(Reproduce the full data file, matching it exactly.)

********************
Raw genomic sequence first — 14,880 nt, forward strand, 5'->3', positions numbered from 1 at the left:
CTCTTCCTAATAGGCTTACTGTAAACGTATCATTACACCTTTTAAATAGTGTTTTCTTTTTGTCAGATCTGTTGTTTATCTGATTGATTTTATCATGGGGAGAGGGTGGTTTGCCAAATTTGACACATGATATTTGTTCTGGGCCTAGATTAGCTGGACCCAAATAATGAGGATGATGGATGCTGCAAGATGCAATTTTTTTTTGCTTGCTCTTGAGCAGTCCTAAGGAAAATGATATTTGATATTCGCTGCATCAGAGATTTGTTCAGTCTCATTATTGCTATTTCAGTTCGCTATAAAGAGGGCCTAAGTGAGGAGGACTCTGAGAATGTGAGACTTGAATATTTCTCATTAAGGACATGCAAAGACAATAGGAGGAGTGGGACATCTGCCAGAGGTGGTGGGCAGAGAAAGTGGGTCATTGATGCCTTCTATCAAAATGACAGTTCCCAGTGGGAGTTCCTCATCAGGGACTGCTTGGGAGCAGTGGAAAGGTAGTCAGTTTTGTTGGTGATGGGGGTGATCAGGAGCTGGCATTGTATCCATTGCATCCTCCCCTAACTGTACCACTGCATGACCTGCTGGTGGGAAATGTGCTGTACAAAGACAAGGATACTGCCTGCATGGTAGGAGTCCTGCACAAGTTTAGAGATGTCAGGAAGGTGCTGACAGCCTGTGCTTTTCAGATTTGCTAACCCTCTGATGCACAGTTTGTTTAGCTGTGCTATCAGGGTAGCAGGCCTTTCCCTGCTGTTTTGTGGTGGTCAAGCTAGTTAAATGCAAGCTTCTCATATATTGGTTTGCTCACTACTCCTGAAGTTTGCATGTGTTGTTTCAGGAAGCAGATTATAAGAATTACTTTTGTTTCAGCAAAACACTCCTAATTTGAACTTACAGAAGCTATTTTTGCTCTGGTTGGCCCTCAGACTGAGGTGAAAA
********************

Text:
Raw genomic sequence first — 14,880 nt, forward strand, 5'->3', positions numbered from 1 at the left:
CTCTTCCTAATAGGCTTACTGTAAACGTATCATTACACCTTTTAAATAGTGTTTTCTTTTTGTCAGATCTGTTGTTTATCTGATTGATTTTATCATGGGGAGAGGGTGGTTTGCCAAATTTGACACATGATATTTGTTCTGGGCCTAGATTAGCTGGACCCAAATAATGAGGATGATGGATGCTGCAAGATGCAATTTTTTTTTGCTTGCTCTTGAGCAGTCCTAAGGAAAATGATATTTGATATTCGCTGCATCAGAGATTTGTTCAGTCTCATTATTGCTATTTCAGTTCGCTATAAAGAGGGCCTAAGTGAGGAGGACTCTGAGAATGTGAGACTTGAATATTTCTCATTAAGGACATGCAAAGACAATAGGAGGAGTGGGACATCTGCCAGAGGTGGTGGGCAGAGAAAGTGGGTCATTGATGCCTTCTATCAAAATGACAGTTCCCAGTGGGAGTTCCTCATCAGGGACTGCTTGGGAGCAGTGGAAAGGTAGTCAGTTTTGTTGGTGATGGGGGTGATCAGGAGCTGGCATTGTATCCATTGCATCCTCCCCTAACTGTACCACTGCATGACCTGCTGGTGGGAAATGTGCTGTACAAAGACAAGGATACTGCCTGCATGGTAGGAGTCCTGCACAAGTTTAGAGATGTCAGGAAGGTGCTGACAGCCTGTGCTTTTCAGATTTGCTAACCCTCTGATGCACAGTTTGTTTAGCTGTGCTATCAGGGTAGCAGGCCTTTCCCTGCTGTTTTGTGGTGGTCAAGCTAGTTAAATGCAAGCTTCTCATATATTGGTTTGCTCACTACTCCTGAAGTTTGCATGTGTTGTTTCAGGAAGCAGATTATAAGAATTACTTTTGTTTCAGCAAAACACTCCTAATTTGAACTTACAGAAGCTATTTTTGCTCTGGTTGGCCCTCAGACTGAGGTGAAAA